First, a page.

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Felix MENDELSSOHN (1809-1847)
The Hebrides (Fingal’s Cave): Overture, Op. 26 (1830) [9:53]
Meeresstille und glückliche Fahrt: Overture, Op. 27 (1828) [11:56]
Die schöne Melusine: Overture, Op. 32 (1834) [11:16]
Ruy Blas: Overture, Op. 95 (1839) [7:37] Franz SCHUBERT (1797-1828)
Rosamunde, D.797 (1823); excerpts, Incidental music to Helmina von Chézy’s
play: Overture (Die Zauberharfe, D.644) [9:45]: Entr’acte No.
3 – Andantino [6:22]: Ballet Music No. 1 [5:48]: Ballet Music
No. 2 [6:13]
Vienna Philharmonic Orchestra/Carl Schuricht (Mendelssohn), Pierre Monteux
rec. April 1954, Grosser Saal, Musikverein, Vienna (Mendelssohn) and
November 1957, Sofiensaal, Vienna (Schubert) ELOQUENCE 482 4955 [69:41]
In previous Decca CD restorations of Pierre Monteux’s Rosamunde incidental music, the Ballet Music No.1 has been missing. This has been a cause of some debate and consternation, not least for those who invested in the 20-CD Monteux/Decca box or the Original Masters Decca set. Its absence has been rectified in releases on other labels, but this is the first official Decca-associated release of this music and worth noting given the company’s previous, inexplicable omission.
The music was recorded in stereo in Vienna in November 1957 and the Philharmonic plays with expected warmth and refinement for Monteux. There’s a real sense of languor in the most famous piece, the Entr’acte No.3, an Andantino of limpid grace in this performance, and a sense of sure plotting in the two Ballet music scenes, not least the restored No.1.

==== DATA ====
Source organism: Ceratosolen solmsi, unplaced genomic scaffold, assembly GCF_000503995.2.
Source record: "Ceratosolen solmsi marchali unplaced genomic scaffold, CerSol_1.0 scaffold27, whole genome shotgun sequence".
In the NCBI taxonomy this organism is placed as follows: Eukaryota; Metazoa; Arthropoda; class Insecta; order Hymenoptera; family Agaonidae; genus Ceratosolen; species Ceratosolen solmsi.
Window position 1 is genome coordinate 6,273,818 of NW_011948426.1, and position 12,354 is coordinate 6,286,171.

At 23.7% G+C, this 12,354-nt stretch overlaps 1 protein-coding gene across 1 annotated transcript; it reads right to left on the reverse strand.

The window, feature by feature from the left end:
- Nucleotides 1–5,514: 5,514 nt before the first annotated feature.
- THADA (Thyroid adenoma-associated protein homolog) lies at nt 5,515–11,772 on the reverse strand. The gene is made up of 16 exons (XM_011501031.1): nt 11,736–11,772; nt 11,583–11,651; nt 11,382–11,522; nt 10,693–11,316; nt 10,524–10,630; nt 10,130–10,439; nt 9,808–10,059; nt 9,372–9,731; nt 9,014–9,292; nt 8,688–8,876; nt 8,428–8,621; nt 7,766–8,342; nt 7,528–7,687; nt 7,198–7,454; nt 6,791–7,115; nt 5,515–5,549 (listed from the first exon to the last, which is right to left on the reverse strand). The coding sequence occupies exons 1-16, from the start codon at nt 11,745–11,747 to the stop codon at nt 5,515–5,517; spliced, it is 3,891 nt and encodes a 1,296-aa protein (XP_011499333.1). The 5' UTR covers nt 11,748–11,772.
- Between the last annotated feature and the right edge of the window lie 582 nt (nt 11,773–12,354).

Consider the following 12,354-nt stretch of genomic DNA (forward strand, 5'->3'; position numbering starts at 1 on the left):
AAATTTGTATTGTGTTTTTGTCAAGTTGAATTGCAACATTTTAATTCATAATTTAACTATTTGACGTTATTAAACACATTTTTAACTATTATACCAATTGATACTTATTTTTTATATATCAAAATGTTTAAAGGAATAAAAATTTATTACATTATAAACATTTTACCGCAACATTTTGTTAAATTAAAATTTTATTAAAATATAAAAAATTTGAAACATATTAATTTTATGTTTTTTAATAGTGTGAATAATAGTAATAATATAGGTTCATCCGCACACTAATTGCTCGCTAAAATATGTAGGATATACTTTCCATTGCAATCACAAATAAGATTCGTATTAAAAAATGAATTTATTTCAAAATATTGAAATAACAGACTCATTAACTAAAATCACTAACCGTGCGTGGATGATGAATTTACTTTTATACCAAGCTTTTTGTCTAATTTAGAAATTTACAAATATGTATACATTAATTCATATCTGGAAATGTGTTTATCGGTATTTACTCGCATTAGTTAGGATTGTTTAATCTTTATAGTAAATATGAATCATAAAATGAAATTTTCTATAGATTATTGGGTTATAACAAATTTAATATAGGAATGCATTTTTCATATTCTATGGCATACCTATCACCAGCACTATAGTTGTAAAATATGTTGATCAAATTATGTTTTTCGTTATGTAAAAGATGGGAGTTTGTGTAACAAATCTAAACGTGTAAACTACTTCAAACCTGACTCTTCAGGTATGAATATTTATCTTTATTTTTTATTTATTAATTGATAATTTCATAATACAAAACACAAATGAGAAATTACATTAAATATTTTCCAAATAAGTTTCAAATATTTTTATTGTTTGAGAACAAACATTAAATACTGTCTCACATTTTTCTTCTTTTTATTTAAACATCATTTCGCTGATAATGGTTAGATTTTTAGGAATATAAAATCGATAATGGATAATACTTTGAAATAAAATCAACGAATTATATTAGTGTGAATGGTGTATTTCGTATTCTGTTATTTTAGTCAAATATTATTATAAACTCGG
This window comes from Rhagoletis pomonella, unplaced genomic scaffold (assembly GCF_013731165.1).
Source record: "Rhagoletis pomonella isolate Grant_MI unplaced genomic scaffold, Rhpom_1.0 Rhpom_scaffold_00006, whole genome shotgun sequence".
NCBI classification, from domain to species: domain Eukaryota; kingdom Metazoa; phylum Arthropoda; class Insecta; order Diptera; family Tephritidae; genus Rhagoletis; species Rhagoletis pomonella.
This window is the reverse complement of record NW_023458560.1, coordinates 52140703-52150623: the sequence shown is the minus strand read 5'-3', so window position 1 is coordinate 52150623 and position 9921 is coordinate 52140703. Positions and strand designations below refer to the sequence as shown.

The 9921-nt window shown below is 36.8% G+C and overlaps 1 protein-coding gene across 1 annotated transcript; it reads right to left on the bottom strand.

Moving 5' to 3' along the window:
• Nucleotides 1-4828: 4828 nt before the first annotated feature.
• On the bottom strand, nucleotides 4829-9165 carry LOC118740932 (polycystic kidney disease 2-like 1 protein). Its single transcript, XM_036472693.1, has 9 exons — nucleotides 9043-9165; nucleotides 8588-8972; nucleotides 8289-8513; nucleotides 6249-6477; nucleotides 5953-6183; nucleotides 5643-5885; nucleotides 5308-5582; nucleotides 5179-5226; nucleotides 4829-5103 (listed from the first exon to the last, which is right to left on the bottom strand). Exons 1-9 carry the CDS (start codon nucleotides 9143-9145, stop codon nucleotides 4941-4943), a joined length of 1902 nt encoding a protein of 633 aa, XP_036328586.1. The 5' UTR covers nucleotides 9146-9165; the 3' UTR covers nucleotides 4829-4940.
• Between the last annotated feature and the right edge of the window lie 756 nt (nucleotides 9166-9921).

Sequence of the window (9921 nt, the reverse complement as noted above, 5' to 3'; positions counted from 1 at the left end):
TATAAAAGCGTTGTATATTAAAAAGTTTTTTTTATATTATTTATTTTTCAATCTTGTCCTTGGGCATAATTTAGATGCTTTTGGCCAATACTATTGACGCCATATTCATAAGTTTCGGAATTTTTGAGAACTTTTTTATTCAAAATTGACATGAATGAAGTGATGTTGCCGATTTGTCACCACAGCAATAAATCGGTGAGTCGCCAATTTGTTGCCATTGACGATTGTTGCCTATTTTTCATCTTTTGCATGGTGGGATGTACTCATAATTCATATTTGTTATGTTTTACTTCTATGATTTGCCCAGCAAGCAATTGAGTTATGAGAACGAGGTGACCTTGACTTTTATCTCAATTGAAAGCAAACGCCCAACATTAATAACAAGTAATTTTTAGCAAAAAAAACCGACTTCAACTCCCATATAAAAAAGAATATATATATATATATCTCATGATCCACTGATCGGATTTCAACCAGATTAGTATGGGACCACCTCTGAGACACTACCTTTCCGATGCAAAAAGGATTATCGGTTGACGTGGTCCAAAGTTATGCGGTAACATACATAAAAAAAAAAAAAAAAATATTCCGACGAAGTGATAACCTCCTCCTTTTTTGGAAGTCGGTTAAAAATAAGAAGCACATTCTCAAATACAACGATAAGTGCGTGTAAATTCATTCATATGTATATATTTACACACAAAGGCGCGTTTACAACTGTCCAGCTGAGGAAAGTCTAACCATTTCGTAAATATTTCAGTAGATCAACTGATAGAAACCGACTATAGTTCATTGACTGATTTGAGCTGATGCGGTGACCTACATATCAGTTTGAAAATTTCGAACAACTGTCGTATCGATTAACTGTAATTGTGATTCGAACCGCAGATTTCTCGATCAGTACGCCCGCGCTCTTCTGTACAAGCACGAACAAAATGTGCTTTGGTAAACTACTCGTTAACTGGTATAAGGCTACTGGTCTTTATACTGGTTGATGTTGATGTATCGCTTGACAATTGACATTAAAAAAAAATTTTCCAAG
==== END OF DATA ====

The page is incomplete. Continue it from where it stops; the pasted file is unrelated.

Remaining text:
The coupling was also recorded in the city but several years earlier. Carl Schuricht’s Mendelssohn overture sequence, four monos from April 1954, is quite well known but makes a reasonable disc-mate for the Monteux Schubert. Schuricht was a level-headed but flexible Mendelssohnian and these well-balanced, thoughtful and occasionally rousing examples of his art have been heard before on a Schuricht Decca box charting the years 1949-56. The Hebrides also featured in the relevant Great Conductors of the Century release. It is indeed a fine reading, exciting but detailed, the winds distinguishing themselves in the ample acoustic of the Great Hall of the Musikverein. The orchestra’s basses, deep and resonant, lay a rich carpet in the Meeresstille und glückliche Fahrt overture, the percussion striding through the mono sound to acoustic prominence, and the brass rich and rounded. After an expert reading of Die schöne Melusine, Schuricht lets rip on Ruy Blas; stentorian brass and athletic strings ensure a central, recommendable reading not short of excitement, though arguably lacking the sheer panache and wit of Beecham’s reading with the RPO made just three years earlier.
The Monteux was originally released on RCA in 1958 and was issued by Decca in their ‘The World of the Great Classics’ series in 1973, where he shared all-Schubert disc space with Schuricht and Knappertsbusch. The Mendelssohn overtures were released in 1954. Both labels, nicely reproduced in miniature, are reprinted in the booklet.
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